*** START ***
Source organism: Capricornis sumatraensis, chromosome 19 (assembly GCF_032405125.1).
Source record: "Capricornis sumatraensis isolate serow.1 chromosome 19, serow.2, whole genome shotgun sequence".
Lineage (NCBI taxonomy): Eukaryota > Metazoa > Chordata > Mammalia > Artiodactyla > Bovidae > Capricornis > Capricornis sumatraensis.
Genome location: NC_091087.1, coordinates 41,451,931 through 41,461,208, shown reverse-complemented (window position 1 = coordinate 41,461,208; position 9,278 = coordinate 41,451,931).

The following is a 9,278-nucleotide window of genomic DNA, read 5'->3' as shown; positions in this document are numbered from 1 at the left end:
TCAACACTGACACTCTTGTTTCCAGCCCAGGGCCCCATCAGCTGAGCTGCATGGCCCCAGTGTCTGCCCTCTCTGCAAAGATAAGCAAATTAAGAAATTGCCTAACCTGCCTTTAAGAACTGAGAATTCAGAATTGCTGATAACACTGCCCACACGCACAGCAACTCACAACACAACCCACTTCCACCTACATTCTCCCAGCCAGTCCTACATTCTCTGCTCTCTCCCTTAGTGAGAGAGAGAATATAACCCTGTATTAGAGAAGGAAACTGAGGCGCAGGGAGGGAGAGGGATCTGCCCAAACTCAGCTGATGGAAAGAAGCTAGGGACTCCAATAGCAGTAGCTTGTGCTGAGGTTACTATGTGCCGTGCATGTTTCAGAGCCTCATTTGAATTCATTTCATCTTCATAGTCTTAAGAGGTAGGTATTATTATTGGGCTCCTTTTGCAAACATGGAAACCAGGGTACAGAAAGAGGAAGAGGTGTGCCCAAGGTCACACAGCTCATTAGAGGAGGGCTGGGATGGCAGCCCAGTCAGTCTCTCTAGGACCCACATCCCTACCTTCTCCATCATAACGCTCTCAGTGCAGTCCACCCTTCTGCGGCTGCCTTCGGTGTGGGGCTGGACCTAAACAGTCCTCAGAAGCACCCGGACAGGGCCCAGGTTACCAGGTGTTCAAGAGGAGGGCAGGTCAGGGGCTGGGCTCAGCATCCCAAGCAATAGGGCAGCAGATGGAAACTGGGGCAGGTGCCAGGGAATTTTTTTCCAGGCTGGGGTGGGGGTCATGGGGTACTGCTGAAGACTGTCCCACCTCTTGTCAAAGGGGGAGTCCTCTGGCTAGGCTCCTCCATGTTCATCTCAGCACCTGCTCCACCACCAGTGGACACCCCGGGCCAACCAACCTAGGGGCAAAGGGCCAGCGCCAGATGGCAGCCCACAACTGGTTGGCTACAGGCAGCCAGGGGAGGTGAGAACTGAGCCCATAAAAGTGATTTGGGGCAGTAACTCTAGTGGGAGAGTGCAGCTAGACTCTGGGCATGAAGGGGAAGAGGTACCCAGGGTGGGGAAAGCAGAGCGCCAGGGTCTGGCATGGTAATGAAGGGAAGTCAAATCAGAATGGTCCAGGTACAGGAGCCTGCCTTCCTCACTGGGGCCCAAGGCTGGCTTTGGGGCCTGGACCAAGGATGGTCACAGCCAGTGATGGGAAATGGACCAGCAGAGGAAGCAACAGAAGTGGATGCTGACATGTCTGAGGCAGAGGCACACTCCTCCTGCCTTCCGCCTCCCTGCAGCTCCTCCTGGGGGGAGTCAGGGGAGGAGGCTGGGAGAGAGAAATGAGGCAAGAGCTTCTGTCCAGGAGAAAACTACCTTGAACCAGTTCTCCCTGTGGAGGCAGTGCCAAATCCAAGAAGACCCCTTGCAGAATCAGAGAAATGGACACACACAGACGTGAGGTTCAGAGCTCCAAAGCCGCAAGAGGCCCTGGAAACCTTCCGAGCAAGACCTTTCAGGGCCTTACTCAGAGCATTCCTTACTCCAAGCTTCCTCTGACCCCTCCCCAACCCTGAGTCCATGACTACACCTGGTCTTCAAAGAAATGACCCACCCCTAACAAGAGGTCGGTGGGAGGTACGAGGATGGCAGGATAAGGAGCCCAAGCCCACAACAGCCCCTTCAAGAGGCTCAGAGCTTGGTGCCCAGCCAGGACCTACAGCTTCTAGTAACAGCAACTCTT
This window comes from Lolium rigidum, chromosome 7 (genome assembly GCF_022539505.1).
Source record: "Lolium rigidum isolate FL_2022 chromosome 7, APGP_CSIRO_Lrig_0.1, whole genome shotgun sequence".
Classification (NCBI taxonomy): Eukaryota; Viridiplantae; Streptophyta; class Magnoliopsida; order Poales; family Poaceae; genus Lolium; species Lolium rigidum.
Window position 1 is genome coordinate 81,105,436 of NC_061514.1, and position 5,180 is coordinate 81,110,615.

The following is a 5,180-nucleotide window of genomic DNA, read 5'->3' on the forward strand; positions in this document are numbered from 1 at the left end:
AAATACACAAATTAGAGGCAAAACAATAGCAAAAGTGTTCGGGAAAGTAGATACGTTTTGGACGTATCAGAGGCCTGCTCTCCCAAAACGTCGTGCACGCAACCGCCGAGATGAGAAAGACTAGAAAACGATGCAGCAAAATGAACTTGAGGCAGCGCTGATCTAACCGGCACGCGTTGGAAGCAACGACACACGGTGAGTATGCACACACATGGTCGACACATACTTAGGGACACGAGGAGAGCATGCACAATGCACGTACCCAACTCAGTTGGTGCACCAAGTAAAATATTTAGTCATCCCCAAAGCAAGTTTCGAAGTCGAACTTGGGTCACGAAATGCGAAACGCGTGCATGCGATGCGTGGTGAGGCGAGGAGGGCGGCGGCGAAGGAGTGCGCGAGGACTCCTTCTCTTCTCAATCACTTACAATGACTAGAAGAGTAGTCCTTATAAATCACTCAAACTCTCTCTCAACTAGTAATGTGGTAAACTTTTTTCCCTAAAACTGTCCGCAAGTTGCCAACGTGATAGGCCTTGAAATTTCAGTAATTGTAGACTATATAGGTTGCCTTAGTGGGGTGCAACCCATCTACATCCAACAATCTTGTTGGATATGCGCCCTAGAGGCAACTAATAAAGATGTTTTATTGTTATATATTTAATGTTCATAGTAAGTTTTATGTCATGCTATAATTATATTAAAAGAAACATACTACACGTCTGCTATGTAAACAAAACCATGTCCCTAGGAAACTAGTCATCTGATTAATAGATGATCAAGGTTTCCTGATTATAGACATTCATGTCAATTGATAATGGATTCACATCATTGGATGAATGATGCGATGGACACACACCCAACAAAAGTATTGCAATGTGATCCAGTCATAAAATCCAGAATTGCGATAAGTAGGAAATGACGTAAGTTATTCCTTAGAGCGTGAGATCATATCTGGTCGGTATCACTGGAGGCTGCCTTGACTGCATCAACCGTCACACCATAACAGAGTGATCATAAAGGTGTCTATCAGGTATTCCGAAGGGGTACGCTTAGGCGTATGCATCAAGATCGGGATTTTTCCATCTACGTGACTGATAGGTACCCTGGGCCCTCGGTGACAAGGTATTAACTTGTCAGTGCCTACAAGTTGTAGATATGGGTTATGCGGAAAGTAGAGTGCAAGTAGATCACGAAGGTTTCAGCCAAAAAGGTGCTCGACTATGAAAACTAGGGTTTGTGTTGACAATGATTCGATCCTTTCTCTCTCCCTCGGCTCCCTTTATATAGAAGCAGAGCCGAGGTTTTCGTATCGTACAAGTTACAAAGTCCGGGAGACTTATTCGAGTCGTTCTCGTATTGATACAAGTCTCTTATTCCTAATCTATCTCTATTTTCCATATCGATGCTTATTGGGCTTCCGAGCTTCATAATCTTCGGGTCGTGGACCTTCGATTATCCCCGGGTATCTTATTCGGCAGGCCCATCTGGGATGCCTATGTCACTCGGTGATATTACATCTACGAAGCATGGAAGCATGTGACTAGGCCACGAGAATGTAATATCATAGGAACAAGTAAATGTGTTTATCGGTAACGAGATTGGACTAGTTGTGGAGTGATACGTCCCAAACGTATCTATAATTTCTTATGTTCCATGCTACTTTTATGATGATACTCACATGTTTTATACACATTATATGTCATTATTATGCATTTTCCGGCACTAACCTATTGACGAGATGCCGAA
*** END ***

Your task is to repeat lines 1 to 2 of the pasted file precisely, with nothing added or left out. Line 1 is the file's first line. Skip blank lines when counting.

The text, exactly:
Source organism: Capricornis sumatraensis, chromosome 19 (assembly GCF_032405125.1).
Source record: "Capricornis sumatraensis isolate serow.1 chromosome 19, serow.2, whole genome shotgun sequence".